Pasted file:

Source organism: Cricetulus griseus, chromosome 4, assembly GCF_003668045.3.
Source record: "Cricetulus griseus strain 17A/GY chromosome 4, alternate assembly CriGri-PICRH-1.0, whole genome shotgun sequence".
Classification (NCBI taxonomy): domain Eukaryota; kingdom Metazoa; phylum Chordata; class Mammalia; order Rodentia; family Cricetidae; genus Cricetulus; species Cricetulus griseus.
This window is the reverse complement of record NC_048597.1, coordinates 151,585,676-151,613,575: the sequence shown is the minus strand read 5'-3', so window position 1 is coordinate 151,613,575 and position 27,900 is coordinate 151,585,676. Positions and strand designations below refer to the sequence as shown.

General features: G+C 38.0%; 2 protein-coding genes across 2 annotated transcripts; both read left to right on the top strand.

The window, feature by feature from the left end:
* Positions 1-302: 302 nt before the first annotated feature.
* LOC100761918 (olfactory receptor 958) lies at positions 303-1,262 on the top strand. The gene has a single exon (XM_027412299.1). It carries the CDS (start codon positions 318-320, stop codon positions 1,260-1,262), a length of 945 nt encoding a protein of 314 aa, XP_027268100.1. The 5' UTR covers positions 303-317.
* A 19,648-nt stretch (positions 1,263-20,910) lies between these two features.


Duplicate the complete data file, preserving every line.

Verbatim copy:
Source organism: Cricetulus griseus, chromosome 4, assembly GCF_003668045.3.
Source record: "Cricetulus griseus strain 17A/GY chromosome 4, alternate assembly CriGri-PICRH-1.0, whole genome shotgun sequence".
Classification (NCBI taxonomy): domain Eukaryota; kingdom Metazoa; phylum Chordata; class Mammalia; order Rodentia; family Cricetidae; genus Cricetulus; species Cricetulus griseus.
This window is the reverse complement of record NC_048597.1, coordinates 151,585,676-151,613,575: the sequence shown is the minus strand read 5'-3', so window position 1 is coordinate 151,613,575 and position 27,900 is coordinate 151,585,676. Positions and strand designations below refer to the sequence as shown.

General features: G+C 38.0%; 2 protein-coding genes across 2 annotated transcripts; both read left to right on the top strand.

The window, feature by feature from the left end:
* Positions 1-302: 302 nt before the first annotated feature.
* LOC100761918 (olfactory receptor 958) lies at positions 303-1,262 on the top strand. The gene has a single exon (XM_027412299.1). It carries the CDS (start codon positions 318-320, stop codon positions 1,260-1,262), a length of 945 nt encoding a protein of 314 aa, XP_027268100.1. The 5' UTR covers positions 303-317.
* A 19,648-nt stretch (positions 1,263-20,910) lies between these two features.